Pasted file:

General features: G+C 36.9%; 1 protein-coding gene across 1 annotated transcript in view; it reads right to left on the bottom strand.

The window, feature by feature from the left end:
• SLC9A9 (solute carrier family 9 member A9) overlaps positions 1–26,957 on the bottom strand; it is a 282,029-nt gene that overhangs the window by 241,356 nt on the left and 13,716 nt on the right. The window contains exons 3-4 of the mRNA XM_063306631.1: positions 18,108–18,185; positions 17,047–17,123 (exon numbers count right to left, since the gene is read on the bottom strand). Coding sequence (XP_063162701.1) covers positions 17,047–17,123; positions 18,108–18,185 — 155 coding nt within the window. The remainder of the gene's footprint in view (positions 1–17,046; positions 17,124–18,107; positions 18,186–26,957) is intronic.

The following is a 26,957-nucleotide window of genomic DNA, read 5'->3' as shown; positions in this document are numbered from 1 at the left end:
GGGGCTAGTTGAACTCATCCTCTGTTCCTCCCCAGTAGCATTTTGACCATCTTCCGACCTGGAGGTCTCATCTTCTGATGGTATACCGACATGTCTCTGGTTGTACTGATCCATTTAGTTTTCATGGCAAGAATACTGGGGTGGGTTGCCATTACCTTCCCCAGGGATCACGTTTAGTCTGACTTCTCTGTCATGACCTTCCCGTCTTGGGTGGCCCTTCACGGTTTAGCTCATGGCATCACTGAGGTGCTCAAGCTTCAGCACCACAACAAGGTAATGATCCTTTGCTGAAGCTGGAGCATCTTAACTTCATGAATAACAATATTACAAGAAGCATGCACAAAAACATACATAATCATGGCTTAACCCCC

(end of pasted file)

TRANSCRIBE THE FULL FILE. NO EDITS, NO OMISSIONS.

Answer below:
General features: G+C 36.9%; 1 protein-coding gene across 1 annotated transcript in view; it reads right to left on the bottom strand.

The window, feature by feature from the left end:
• SLC9A9 (solute carrier family 9 member A9) overlaps positions 1–26,957 on the bottom strand; it is a 282,029-nt gene that overhangs the window by 241,356 nt on the left and 13,716 nt on the right. The window contains exons 3-4 of the mRNA XM_063306631.1: positions 18,108–18,185; positions 17,047–17,123 (exon numbers count right to left, since the gene is read on the bottom strand). Coding sequence (XP_063162701.1) covers positions 17,047–17,123; positions 18,108–18,185 — 155 coding nt within the window. The remainder of the gene's footprint in view (positions 1–17,046; positions 17,124–18,107; positions 18,186–26,957) is intronic.

The following is a 26,957-nucleotide window of genomic DNA, read 5'->3' as shown; positions in this document are numbered from 1 at the left end:
GGGGCTAGTTGAACTCATCCTCTGTTCCTCCCCAGTAGCATTTTGACCATCTTCCGACCTGGAGGTCTCATCTTCTGATGGTATACCGACATGTCTCTGGTTGTACTGATCCATTTAGTTTTCATGGCAAGAATACTGGGGTGGGTTGCCATTACCTTCCCCAGGGATCACGTTTAGTCTGACTTCTCTGTCATGACCTTCCCGTCTTGGGTGGCCCTTCACGGTTTAGCTCATGGCATCACTGAGGTGCTCAAGCTTCAGCACCACAACAAGGTAATGATCCTTTGCTGAAGCTGGAGCATCTTAACTTCATGAATAACAATATTACAAGAAGCATGCACAAAAACATACATAATCATGGCTTAACCCCC